The e-ROSA project seeks to build a shared vision of a future sustainable e-infrastructure for research and education in agriculture in order to promote Open Science in this field and as such contribute to addressing related societal challenges. In order to achieve this goal, e-ROSA’s first objective is to bring together the relevant scientific communities and stakeholders and engage them in the process of coelaboration of an ambitious, practical roadmap that provides the basis for the design and implementation of such an e-infrastructure in the years to come.
This website highlights the results of a bibliometric analysis conducted at a global scale in order to identify key scientists and associated research performing organisations (e.g. public research institutes, universities, Research & Development departments of private companies) that work in the field of agricultural data sources and services. If you have any comment or feedback on the bibliometric study, please use the online form.
You can access and play with the graphs:
- Evolution of the number of publications between 2005 and 2015
- Map of most publishing countries between 2005 and 2015
- Network of country collaborations
- Network of institutional collaborations (+10 publications)
- Network of keywords relating to data - Link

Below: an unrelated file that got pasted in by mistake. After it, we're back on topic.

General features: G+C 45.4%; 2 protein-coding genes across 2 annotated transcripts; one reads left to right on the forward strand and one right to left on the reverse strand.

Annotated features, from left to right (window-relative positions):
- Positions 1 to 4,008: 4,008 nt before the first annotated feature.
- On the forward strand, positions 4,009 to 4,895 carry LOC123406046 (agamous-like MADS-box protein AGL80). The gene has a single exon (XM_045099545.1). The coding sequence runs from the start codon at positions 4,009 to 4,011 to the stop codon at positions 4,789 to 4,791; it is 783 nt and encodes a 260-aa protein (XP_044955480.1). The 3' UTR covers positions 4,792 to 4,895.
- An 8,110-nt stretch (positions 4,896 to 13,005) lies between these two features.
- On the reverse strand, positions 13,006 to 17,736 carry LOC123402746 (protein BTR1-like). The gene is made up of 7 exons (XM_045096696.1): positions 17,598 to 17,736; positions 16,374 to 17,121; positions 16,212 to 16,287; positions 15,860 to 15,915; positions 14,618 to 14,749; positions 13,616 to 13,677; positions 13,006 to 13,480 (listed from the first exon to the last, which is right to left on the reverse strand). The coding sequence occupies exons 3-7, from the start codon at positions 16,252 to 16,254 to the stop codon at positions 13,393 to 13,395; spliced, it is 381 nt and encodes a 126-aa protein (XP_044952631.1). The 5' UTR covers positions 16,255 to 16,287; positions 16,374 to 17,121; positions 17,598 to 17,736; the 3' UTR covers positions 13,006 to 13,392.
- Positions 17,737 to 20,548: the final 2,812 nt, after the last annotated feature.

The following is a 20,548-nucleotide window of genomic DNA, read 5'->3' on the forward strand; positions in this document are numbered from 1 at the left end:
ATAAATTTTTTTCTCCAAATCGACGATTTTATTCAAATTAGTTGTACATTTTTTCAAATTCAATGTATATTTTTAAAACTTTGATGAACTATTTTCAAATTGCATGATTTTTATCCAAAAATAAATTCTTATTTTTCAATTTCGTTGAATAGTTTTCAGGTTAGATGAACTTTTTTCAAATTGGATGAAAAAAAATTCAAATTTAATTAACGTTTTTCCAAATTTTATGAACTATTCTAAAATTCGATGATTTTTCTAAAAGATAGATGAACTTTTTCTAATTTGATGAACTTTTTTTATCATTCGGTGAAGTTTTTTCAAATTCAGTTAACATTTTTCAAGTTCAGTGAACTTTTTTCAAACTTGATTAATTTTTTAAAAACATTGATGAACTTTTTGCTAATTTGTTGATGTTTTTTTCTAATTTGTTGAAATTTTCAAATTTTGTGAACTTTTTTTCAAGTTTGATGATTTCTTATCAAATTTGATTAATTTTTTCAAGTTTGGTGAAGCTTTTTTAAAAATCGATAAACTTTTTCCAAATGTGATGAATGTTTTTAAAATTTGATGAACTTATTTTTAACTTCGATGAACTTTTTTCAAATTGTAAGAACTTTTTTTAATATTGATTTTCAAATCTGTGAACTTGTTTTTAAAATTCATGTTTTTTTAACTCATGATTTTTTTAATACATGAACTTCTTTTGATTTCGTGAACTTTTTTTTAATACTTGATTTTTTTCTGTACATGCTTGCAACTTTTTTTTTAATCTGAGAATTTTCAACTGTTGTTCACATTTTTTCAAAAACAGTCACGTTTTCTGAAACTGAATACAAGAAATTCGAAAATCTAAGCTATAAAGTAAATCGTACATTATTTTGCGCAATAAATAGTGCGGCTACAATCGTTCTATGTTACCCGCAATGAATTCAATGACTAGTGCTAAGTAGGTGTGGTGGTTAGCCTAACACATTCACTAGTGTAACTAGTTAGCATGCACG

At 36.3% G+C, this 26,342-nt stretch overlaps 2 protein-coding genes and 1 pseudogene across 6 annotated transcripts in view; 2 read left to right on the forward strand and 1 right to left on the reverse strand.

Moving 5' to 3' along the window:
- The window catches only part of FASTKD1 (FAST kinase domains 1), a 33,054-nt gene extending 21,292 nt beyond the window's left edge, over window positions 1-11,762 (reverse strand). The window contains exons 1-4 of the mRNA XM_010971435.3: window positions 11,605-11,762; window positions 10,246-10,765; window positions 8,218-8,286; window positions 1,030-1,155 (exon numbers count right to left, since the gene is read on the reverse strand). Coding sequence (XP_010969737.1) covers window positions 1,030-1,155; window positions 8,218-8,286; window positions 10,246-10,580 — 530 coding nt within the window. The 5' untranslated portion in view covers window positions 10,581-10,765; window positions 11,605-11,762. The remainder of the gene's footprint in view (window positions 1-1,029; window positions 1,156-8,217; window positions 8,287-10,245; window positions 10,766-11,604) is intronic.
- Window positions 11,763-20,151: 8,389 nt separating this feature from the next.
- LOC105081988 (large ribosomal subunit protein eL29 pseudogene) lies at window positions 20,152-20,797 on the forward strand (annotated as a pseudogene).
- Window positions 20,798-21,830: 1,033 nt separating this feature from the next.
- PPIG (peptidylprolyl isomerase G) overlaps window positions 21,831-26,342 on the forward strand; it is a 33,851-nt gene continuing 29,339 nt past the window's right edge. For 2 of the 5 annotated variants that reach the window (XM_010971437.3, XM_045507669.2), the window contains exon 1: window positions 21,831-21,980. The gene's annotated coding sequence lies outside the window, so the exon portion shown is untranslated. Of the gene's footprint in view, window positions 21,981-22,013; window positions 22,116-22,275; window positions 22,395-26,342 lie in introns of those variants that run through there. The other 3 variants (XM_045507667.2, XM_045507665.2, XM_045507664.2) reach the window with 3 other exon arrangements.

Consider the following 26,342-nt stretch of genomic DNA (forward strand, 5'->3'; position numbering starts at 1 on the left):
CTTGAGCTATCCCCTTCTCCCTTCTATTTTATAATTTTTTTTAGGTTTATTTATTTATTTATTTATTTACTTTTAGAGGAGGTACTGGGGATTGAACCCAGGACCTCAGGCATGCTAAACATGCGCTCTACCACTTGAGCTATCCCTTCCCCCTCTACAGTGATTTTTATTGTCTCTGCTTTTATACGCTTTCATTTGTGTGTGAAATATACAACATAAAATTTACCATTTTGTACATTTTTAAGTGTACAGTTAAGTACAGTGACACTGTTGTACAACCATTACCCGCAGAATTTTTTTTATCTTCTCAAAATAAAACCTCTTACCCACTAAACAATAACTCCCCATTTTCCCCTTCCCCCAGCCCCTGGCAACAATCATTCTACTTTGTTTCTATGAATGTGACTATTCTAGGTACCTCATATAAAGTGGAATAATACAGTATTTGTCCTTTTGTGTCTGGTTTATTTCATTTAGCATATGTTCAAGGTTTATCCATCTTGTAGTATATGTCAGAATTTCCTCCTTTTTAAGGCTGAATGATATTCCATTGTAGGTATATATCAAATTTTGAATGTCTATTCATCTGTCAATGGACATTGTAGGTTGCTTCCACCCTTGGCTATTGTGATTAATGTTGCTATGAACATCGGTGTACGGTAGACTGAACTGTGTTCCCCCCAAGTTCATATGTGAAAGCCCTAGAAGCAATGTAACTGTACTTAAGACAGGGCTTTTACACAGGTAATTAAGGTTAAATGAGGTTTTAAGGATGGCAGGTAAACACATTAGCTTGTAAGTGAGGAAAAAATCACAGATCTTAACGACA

As researchers we are often faced with the difficult and demanding task of preparing models, and their computer implementations, for decision making, or, more recently, for integrated assessment. Such assessment often involves large scale problems, where the decisions to be made can deeply affect the environment, the social context and the economic background of regions and even nations. Yet, we face the grim reality that a model is a focused representation of the world, and it is always a result of several compromises in terms of details and structure, leading to trade-offs in terms of complexity, flexibility and performance. This trade-off becomes an essential design property. We often wish our models to be as simple as possible, balancing transparency, understandability and level of detail. Now, we are involved in the SEAMLESS project, an EU FP6 Integrated Project, aims at generating an integrated framework of computer models. This framework can be used for assessment of how future alternative agricultural and environmental polices affect sustainable development in Europe. Thus, we are designing a cross disciplinary software system to deal with different simulation domains. In this, we need to take care of many differences between the different modeling societies. We decided to apply an architecture centric development method and evaluated this with stakeholders based on a so-called Architecture Trade-off Analysis method. When prioritizing the requirements we used a cost-benefit analysis as a weighting factor for deciding what to do first. Requirements were grouped in user-roles, that appeal to differences in user-interface options. The resulting software architecture identified the necessity to identify two major blocks: the modeling environment, to be used by a number of user roles, mostly modelers and coders, and the processing environment, which is oriented towards the needs of those user roles more focused on system analysis, rather than design and implementation. Another key factor of our architecture is the knowledge base, which provides a common repository for all knowledge, data, model sources which are shared by the two environments. When moving on from architecture to design and implementation, we tried to steer clear of the risk of inventing another modelling framework, and therefore in our prototype we use different existing frameworks for different tasks in the overall design. This means that we discussed the view that 'one tool fixes everything', and we chose to rely on specific frameworks for specific needs. We chose a modelling framework with a track record in crop modeling, to target our biophysical modeling needs, and we selected a de facto standard framework for economic modeling to solve agri-economic modelling problems. All of this comes at a price, that is the extra effort required to integrate different frameworks. We chose therefore to develop an evolution of the OpenMI integration framework to target this issue. In this article we describe all the risks we have identified as associated to our architecture centric approach and how we dealt with them. This article describes the design of the modeling framework for SEAMLESS. A first prototype is ready in January 2006.
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